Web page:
This Hubble Space Telescope image captures the beauty of the spiral galaxy UGC 11105 in both visible and ultraviolet wavelengths.
The NASA/ESA Hubble Space Telescope has cast its gaze upon the softly luminous spiral galaxy UGC 11105, situated approximately 110 million light-years away in the constellation Hercules.
Astronomers employ various methods to quantify the brightness of celestial objects, with apparent magnitude being a key metric. This measure reflects how bright an object appears to an Earth-based observer and is influenced by the object’s proximity to Earth. Drawing an analogy to streetlights, where lampposts emitting the same amount of light appear differently bright depending on their distance, helps illustrate the concept. UGC 11105 boasts an apparent magnitude of approximately 13.6 in visible or optical light, perceptible to our eyes.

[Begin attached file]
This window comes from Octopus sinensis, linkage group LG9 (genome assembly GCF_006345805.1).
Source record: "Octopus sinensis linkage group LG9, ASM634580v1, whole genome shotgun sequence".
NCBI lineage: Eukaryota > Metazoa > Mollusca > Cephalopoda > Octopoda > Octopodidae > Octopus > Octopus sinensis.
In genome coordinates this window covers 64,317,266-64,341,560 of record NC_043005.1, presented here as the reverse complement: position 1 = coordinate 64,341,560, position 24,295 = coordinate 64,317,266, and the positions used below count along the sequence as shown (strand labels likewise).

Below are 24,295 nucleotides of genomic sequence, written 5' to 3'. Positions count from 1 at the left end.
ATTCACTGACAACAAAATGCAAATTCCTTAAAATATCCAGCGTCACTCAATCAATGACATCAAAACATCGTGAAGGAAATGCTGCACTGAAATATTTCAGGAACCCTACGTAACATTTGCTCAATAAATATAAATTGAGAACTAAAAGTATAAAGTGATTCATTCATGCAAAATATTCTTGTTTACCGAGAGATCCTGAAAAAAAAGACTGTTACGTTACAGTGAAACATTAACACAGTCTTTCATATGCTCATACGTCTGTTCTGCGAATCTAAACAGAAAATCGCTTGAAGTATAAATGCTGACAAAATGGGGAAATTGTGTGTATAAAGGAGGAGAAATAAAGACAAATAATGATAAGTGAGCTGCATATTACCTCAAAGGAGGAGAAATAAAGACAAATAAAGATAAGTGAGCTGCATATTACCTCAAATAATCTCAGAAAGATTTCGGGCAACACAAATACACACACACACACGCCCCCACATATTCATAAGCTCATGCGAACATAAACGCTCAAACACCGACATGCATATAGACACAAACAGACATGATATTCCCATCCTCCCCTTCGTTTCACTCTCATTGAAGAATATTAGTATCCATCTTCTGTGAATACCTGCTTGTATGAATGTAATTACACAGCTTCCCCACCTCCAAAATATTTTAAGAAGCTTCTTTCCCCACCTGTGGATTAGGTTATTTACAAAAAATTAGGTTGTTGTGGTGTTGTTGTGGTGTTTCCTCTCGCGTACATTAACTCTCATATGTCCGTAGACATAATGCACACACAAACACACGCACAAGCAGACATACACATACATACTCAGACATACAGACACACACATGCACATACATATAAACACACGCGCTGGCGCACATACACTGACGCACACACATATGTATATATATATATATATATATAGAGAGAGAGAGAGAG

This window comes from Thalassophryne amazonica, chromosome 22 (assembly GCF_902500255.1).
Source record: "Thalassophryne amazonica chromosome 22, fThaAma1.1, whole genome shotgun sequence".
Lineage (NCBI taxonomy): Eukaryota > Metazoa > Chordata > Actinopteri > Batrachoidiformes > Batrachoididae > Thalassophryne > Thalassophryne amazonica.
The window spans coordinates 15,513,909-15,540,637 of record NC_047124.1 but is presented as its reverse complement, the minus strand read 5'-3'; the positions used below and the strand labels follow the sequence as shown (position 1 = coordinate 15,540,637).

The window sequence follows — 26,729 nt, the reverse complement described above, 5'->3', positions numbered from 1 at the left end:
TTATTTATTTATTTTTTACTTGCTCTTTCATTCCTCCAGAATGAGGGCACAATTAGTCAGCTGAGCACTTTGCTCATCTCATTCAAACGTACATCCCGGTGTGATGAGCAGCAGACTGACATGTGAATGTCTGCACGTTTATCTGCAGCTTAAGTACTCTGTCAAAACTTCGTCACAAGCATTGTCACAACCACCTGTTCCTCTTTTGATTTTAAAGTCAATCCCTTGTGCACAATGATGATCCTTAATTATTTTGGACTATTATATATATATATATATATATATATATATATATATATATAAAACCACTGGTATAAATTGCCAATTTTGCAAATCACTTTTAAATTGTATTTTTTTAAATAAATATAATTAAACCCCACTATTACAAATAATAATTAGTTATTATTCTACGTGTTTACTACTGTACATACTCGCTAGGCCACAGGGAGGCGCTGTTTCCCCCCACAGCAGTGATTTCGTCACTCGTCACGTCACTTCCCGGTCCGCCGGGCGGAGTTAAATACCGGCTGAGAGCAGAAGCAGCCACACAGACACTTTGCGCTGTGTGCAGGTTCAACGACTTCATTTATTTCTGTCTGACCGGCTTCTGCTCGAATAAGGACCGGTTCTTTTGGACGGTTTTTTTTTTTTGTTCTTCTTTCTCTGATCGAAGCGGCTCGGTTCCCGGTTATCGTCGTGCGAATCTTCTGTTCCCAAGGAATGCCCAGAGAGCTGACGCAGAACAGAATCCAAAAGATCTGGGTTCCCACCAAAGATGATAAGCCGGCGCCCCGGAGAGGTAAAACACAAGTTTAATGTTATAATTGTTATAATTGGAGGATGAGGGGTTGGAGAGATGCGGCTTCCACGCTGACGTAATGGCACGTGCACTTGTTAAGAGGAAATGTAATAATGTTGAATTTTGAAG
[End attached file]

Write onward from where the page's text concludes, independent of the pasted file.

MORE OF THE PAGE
However, this Hubble image extends beyond visible light, incorporating ultraviolet data to unveil wavelengths beyond human perception. Despite its entire galactic nature, UGC 11105 appears remarkably dim compared to the Sun, which, due to its proximity and our Earthly perspective, shines about 14 thousand trillion times brighter. The Hubble Space Telescope’s unique vantage point, situated above Earth’s distorting atmosphere, enables it to capture the subtle brilliance of objects like UGC 11105 in visible light, ultraviolet light, and a select portion of infrared light.